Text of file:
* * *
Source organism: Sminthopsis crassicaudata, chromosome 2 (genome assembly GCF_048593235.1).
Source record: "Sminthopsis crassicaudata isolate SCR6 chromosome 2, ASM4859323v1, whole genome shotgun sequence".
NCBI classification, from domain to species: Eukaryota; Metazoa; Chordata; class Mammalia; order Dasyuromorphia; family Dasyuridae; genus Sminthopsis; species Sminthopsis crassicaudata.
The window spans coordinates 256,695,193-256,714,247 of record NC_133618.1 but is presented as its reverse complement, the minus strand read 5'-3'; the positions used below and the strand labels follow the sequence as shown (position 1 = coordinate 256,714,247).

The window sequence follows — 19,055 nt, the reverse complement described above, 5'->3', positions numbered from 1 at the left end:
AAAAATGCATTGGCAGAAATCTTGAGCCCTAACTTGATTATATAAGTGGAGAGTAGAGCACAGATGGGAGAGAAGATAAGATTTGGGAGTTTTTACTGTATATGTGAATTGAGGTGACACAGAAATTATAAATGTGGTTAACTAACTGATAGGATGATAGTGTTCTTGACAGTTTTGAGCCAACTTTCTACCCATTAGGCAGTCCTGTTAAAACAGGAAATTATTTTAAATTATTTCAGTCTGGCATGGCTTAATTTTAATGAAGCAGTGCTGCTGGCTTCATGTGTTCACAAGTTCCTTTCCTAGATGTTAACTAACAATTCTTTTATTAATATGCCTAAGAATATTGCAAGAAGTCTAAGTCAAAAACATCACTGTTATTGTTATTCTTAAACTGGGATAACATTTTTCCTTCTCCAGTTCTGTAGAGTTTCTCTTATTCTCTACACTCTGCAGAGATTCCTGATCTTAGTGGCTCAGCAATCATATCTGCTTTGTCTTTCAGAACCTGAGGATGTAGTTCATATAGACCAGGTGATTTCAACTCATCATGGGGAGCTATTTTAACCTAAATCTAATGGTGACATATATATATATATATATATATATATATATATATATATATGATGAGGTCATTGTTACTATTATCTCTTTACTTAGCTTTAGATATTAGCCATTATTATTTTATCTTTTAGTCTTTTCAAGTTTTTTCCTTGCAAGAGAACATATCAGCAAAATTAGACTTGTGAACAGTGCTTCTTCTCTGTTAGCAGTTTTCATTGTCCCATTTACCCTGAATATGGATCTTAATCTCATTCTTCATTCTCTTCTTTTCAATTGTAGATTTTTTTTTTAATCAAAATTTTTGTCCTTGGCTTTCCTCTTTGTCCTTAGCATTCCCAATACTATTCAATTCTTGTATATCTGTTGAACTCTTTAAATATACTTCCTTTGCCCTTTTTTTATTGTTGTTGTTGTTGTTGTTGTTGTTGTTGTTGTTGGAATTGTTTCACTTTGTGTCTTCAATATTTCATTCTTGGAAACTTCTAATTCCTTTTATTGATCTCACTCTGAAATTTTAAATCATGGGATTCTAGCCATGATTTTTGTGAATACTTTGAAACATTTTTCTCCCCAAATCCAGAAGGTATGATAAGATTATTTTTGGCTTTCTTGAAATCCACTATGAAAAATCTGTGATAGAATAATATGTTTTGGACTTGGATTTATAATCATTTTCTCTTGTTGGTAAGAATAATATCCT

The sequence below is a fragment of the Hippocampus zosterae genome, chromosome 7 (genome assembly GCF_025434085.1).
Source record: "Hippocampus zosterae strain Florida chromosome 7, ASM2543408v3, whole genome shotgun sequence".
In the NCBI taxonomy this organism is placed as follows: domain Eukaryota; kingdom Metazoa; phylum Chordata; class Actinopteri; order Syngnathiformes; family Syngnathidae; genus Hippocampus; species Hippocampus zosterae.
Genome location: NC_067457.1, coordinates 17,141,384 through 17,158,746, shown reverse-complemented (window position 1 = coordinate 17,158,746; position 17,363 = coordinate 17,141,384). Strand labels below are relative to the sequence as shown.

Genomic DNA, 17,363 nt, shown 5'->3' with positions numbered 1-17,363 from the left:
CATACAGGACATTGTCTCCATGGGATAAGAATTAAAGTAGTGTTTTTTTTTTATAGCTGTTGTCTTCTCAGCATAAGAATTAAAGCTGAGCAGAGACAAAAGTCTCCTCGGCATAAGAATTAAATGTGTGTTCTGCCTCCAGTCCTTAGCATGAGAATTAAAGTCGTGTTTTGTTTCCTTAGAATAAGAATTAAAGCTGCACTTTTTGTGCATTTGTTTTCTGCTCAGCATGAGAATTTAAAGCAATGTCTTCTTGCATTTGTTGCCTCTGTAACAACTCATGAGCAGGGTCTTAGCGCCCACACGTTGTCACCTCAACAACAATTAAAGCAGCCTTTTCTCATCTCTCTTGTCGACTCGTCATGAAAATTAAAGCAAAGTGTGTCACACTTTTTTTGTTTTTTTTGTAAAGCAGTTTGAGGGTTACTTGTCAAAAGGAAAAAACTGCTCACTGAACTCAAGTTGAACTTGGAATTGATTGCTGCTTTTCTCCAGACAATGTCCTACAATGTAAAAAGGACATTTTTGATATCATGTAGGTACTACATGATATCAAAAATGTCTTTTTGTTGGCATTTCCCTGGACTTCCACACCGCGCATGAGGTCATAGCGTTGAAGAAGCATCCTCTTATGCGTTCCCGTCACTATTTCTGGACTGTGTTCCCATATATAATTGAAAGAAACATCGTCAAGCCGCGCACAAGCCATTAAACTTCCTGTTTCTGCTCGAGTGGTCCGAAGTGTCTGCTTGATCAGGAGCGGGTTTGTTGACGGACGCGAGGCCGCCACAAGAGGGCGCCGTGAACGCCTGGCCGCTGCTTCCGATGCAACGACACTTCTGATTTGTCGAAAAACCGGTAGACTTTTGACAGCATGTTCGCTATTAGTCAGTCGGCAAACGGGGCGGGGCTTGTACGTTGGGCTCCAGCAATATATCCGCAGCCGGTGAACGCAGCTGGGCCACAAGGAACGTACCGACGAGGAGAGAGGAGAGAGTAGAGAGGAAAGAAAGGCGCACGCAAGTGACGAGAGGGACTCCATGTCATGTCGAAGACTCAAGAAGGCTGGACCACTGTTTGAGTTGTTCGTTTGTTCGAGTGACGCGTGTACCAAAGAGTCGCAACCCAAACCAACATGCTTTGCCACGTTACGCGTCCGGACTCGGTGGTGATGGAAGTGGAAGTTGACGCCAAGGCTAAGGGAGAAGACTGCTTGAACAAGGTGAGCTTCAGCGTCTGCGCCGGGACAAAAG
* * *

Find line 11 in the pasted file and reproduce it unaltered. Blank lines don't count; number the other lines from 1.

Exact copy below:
Genomic DNA, 17,363 nt, shown 5'->3' with positions numbered 1-17,363 from the left: